[Python-Dev] string formatting and i18n

Gareth McCaughan gmccaughan at synaptics-uk.com
Mon Sep 5 18:57:53 CEST 2005

On Monday 2005-09-05 17:07, Antoine Pitrou wrote:

> Le lundi 05 septembre 2005 à 16:52 +0100, Gareth McCaughan a écrit :
> > ... and should add: Of course it's usually seen as being about
> > output more than about formatting, but in fact if you want
> > to do what Python does with "%", C with "sprintf" and
> > Common Lisp with (format nil ...) then the Right Thing in C++
> > (in so far as that exists) is usually to use << with a string
> > stream.
> Uh, what about internationalization (i18n) ?
> In i18n you can't avoid the need for parameterized strings.
> For example I want to write :
> 	_("The file '%s' is read only") % filename
> not :
> 	_("The file") + " '" + filename + "' " + _("is read only")
> because the splitting in the second form will not translate correctly
> into other languages. You *have* to supply the whole non-splitted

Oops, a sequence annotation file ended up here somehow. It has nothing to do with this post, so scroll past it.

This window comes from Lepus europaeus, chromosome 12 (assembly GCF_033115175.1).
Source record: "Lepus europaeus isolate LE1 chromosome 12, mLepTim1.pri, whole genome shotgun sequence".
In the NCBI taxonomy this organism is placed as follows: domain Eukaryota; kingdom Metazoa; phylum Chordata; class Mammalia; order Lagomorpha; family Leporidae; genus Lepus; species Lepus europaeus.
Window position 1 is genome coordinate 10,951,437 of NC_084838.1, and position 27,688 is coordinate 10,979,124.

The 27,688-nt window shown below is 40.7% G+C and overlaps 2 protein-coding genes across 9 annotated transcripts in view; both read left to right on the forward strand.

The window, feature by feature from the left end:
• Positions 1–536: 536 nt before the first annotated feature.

> sentence to the translators.

Yes. If you think I was arguing the opposite, then I failed to
communicate clearly and I apologize.

> The bottom line, IMHO, is that there are frequent uses that mandate a
> nice and easy to use formatting operator. Python has it, let's not
> remove it.

It's clear (I think) that a good way of formatting strings is
necessary. It's less clear what the best way is. Python's % is
pretty good; perhaps it's possible to do even better.

For instance, take your I18N example. Not all languages have the
same word order, as you've observed. When there's more than one
parameter, Python's %-interpolation isn't enough in general;
you'd need something that can reorder the parameters. I don't
know whether this is worth complicating string formatting for,
but it's not obvious that it isn't.


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